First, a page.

(NNPA) — Now that the confederate flag has been taken down, complete with honor guard and pomp and circumstance, what are black folks going to do now? Another question is, “What does the math of the aftermath look like?” Everything boils down to economics/business at some point, so let’s take a look at the past few weeks to see what has really taken place.
After all the bluster, the tears, the rallies, the sermons, the rhymes, and the confrontations between pro- and anti-flag folks, the sales of confederate flags show an exponential increase. Like never before, folks are driving around with two and sometimes more flags attached to and unfurled on their vehicles.
Stores that sell the flags experienced Christmas in July when it came to their sales revenues. The flag was in high demand, and still is. Thus, the math connected to the aftermath of the flag controversy has already resulted in profits for those who sell it, Walmart’s and Amazon’s decision to discontinue sales notwithstanding. Confederate flag hats, shirts, posters, underwear, etc. have suddenly experienced high demand as well. I am not mad at those folks for profiting from the flag. It’s simply part of the “After-Math” involved in protests and other collective strivings. I can hear the storeowners now saying, “Yee-Haaaah!” as they make their way to the bank.
Now let’s look at the “After-Math” for black folks. First, the discussion of the flag literally overshadowed the fact that nine, black folks had been killed by
Dylann Roof. If that flag had not been in the photos of him, it would not have even come up as an issue and would probably still be flying on the state capitol grounds. It became the focus of our attention rather than the victims of that heinous crime, as if the flag made this guy go to that church and shoot these people. Heck, if the flag had that much power, there would be a lot more us dead from its mesmerizing allure and gravitational pull on mass murderers of black people.
Many blacks are now left with a feeling of euphoric victory because the flag is down; they have called off a 15-year boycott of the state and the NCAA announced it has lifted its ban on holding championship events there. Uh oh, here comes the money. What will South Carolina black vendors and contractors get from that?
On several occasions, I saw South Carolina State Senator Marlon Kimpson saying on CNN that the most important thing for black people in his state is economic empowerment. He warned that folks should never lose sight of that, even in the aftermath of such a tragedy. Of course, he is right, but will black folks have seats on the money train coming through the state because the flag is gone?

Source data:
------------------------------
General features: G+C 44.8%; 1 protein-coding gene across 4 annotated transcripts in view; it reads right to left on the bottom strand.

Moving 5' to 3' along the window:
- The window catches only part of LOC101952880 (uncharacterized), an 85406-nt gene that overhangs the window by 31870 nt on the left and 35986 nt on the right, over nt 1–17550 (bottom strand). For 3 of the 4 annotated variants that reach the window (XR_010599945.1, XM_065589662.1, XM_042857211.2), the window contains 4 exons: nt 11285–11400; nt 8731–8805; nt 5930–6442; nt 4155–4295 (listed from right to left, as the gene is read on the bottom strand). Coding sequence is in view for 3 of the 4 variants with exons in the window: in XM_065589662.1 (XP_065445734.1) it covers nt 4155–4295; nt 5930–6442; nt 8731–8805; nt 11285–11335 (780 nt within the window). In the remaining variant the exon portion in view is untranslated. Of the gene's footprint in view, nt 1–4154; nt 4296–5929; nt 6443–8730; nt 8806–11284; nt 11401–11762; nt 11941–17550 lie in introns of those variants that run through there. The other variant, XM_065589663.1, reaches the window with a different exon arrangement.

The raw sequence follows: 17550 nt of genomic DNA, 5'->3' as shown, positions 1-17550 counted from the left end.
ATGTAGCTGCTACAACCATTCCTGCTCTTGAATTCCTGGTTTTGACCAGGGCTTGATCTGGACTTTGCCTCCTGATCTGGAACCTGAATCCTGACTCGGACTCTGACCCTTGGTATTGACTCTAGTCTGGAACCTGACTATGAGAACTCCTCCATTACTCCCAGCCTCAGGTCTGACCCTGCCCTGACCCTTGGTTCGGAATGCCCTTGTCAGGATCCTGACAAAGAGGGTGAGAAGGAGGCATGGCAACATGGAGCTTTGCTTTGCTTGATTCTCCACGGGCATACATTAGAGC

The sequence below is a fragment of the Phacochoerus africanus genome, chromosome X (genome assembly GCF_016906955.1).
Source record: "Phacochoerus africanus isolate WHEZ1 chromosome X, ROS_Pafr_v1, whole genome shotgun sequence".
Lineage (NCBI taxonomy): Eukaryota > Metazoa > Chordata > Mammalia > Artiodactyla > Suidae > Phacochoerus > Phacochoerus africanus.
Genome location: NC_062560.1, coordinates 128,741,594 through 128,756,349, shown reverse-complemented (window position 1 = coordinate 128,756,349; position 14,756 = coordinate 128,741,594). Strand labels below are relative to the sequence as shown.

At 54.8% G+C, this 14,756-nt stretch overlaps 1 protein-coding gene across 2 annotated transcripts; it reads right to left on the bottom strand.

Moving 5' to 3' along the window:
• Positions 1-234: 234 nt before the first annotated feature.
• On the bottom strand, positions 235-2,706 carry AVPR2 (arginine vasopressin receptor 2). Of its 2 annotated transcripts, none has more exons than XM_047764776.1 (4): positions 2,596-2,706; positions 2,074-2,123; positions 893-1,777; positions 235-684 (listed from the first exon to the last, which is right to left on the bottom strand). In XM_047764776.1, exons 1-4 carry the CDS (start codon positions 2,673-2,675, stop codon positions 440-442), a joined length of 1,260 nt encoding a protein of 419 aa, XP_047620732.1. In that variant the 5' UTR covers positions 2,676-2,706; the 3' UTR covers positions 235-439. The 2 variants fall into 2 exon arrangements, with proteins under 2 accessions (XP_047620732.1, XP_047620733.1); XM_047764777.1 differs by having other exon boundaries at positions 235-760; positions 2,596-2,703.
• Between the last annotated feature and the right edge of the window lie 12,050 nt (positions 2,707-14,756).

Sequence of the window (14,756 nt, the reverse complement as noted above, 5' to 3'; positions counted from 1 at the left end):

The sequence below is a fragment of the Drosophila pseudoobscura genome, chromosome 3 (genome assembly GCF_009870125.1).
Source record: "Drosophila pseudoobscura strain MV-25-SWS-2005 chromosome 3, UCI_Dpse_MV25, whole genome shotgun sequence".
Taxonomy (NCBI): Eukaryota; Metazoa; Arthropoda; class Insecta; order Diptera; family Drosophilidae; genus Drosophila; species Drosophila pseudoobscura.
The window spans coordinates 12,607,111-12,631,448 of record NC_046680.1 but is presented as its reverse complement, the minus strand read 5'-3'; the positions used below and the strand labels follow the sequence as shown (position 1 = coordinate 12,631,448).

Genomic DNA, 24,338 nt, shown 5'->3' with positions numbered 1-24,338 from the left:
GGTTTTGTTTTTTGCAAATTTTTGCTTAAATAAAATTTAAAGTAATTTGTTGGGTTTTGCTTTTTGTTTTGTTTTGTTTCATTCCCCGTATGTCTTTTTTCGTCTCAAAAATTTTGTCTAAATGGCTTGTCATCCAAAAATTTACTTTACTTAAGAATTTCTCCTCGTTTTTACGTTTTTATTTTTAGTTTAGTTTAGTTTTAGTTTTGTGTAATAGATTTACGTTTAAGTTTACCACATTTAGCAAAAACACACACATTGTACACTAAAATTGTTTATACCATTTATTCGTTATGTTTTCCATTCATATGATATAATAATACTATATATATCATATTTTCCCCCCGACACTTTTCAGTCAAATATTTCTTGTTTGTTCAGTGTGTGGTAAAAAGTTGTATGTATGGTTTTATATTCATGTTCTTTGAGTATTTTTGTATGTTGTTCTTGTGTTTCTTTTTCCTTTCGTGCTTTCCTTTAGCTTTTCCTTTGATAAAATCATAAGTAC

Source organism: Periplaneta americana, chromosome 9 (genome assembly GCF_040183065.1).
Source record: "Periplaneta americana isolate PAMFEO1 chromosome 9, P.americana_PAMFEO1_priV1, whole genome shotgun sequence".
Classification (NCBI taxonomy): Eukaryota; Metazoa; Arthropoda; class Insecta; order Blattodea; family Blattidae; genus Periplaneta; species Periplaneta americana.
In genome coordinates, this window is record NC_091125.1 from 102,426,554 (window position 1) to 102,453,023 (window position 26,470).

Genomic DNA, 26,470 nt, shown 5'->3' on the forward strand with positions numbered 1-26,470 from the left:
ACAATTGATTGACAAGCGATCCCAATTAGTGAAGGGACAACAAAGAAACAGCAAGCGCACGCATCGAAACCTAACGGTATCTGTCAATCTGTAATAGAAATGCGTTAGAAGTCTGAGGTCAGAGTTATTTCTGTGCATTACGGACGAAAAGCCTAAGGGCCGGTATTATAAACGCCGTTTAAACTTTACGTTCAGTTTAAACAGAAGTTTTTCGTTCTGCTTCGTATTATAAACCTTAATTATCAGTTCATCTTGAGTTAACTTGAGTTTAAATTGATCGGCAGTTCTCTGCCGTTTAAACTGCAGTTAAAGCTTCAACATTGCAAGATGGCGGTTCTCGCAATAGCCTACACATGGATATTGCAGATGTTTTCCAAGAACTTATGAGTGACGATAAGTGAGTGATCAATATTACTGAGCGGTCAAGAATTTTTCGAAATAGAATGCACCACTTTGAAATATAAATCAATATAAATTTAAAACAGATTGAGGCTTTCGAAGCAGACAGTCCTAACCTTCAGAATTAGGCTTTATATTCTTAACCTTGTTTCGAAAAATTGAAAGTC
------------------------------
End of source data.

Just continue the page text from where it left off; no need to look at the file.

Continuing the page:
I had the privilege of speaking to a group of black business owners in Columbia, S.C. on July 11, 2015, after which many of the attendees shared their feelings about the flag controversy.
Their words were similar to Kimpson’s. They felt the flag was a distraction, a diversion to what is really important to black people as we try to survive and thrive in the land of plenty. They know what time is it. I told them now is the time to really test Governor Haley’s compassion and empathy for black people. I suggested they go to her and make demands for reciprocity for their tax dollars by opening up the channels for economic inclusion in government purchasing and development.
Now that the private sector has shown its willingness to capitulate to the pressure, go to them and demand they also capitulate to calls for equity in their construction, professional services, and supplier deals. In other words, blacks in South Carolina should do the “After-Math” of the flag brouhaha and make sure their benefit is more than just a good feeling. And what about the University of South Carolina, which makes a tremendous amount of money from the participation by black athletes in their various programs? How many black companies have contracts with that school?
Black folks celebrated the unveiling of the MLK statue, but a Chinese man got the $10 million to sculpt it and used stone not from Elberton, Georgia, but from China. Each year thousands of people go to Selma and stand on the bridge, crying and making speeches; from their vantage point they can see 40 percent poverty in the town they celebrate. What is the economic “After-Math” of 50 years of that?
The beat goes on with superfluous issues such as flags and now maybe even the carved images on Stone Mountain, but in the aftermath of these kinds of symbolic victories, black folks must also take a very close look at the “After-Math.”
Jim Clingman, founder of the Greater Cincinnati African American Chamber of Commerce, is the nation’s most prolific writer on economic empowerment for black people. He can be reached through his website: blackonomics.com.